“At University Hospitals Birmingham Foundation Trust we serve a population of over three million people and employ over 22000 staff.  We see the impact that the over use of cars, vans and trucks has on our staff and patients on a daily basis. 

“Delays to vital ambulance services caused by congestion; illnesses exacerbated by pollution; injuries which are a direct result of our over populated roads – these problems can be tackled if people have safe attractive alternatives to driving for those shorter journeys.  We welcome any initiative to reduce the impact of motor traffic in the Region, like new segregated bike lanes, and encourage staff and patients to take advantage of the growing facilities to cycle or walk to our sites.”

Notes to editors

  1. Cycling UK, the national cycling charity, inspires and helps people to cycle and keep cycling, whatever kind of cycling they do or would like to do. Over a century’s experience tells us that cycling is more than useful transport; it makes you feel good, gives you a sense of freedom and creates a better environment for everyone.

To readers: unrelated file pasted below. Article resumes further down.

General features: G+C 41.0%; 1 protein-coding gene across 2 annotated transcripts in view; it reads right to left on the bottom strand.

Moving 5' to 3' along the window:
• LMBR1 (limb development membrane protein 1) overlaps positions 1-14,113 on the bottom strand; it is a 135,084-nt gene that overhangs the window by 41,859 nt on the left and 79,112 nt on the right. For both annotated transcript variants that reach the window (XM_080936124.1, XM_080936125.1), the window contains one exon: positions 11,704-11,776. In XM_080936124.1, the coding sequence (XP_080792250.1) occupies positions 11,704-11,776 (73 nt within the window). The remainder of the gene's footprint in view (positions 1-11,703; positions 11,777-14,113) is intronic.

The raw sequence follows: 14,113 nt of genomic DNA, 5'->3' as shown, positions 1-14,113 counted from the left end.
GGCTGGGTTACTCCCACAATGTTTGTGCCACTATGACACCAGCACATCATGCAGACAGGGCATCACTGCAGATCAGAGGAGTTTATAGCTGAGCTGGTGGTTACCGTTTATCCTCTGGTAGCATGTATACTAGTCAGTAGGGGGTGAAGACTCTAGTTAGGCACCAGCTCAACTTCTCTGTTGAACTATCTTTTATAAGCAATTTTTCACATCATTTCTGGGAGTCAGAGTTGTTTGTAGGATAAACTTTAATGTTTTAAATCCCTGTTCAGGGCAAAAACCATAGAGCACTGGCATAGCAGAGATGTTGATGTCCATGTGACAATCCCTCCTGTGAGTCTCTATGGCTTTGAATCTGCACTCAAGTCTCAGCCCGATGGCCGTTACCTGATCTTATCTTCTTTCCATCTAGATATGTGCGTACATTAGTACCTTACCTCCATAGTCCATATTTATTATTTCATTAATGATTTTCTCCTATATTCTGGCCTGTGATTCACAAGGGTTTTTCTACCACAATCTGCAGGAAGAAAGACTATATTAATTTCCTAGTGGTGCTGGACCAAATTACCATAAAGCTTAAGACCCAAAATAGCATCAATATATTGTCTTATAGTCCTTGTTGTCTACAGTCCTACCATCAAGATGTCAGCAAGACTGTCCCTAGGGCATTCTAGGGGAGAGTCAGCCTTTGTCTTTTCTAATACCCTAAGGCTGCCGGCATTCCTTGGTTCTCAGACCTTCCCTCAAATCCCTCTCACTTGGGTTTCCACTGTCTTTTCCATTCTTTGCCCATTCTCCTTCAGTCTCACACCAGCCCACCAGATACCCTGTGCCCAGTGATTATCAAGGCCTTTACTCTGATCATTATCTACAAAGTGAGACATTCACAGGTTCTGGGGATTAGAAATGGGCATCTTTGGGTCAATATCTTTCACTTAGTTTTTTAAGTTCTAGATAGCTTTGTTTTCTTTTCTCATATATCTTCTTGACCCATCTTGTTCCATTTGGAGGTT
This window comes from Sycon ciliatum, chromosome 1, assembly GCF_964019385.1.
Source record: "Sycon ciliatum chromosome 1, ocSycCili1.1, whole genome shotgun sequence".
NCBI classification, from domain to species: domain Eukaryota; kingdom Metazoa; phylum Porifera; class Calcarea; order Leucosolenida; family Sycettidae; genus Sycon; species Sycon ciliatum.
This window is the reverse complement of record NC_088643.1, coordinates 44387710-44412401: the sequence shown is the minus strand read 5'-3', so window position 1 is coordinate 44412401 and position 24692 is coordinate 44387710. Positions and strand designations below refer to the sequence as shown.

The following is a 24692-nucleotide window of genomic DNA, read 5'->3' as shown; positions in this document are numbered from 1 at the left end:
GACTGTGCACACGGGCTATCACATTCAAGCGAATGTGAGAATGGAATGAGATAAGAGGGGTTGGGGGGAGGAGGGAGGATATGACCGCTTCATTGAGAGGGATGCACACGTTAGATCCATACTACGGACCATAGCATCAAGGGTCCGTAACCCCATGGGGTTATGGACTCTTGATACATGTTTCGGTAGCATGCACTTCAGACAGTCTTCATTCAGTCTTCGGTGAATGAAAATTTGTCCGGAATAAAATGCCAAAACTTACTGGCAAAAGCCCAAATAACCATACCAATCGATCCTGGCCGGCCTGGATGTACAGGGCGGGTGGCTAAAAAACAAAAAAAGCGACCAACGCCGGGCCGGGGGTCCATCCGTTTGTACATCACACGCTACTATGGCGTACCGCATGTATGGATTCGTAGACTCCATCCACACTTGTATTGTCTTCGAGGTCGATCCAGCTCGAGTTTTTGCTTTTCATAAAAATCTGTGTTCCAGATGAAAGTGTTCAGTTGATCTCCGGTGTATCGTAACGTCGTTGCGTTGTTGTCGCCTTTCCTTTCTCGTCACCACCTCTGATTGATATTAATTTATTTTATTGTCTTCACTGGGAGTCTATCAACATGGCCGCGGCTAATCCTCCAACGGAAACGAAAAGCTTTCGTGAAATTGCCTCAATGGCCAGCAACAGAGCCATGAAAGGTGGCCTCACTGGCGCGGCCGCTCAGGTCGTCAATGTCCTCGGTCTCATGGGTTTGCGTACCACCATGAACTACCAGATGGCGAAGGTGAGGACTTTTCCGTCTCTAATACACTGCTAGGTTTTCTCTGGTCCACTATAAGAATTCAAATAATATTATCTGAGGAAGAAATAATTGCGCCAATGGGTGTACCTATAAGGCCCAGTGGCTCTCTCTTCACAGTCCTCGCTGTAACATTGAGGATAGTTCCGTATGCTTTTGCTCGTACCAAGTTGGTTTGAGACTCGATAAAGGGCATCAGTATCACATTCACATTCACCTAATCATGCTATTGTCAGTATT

2. According to the National Travel Survey (England) in 2018, 58% of car journeys were under five miles. In urban areas, more than 40% of journeys were under two miles in 2017–1817. For many people, these journeys are perfectly suited to cycling and walking according page 11 of the Department for Transport’s Gear Change vision  
  3. Department for Transport traffic forecasts, see p62 Scenario 7:
  4. RAC poll is available at:
  5. Transport use during the coronavirus (COVID-19) pandemic: Transport use by mode: Great Britain, since 1 March 2020, Department for Transport
  6. Coronavirus and the economic impacts on the UK: 22 October 2020, Office for National Statistics

Press contact information

For more information, please contact the national Cycling UK press office. Due to the restrictions caused by the coronavirus outbreak, currently the main press office number (01483 238 315) is not being monitored. If you would like to speak to a member of the press office during working hours (0900 - 1700) please call Sam Jones on 07967 193 051 or email publicity@cyclinguk.orgOut of hours, call 07786 320 713.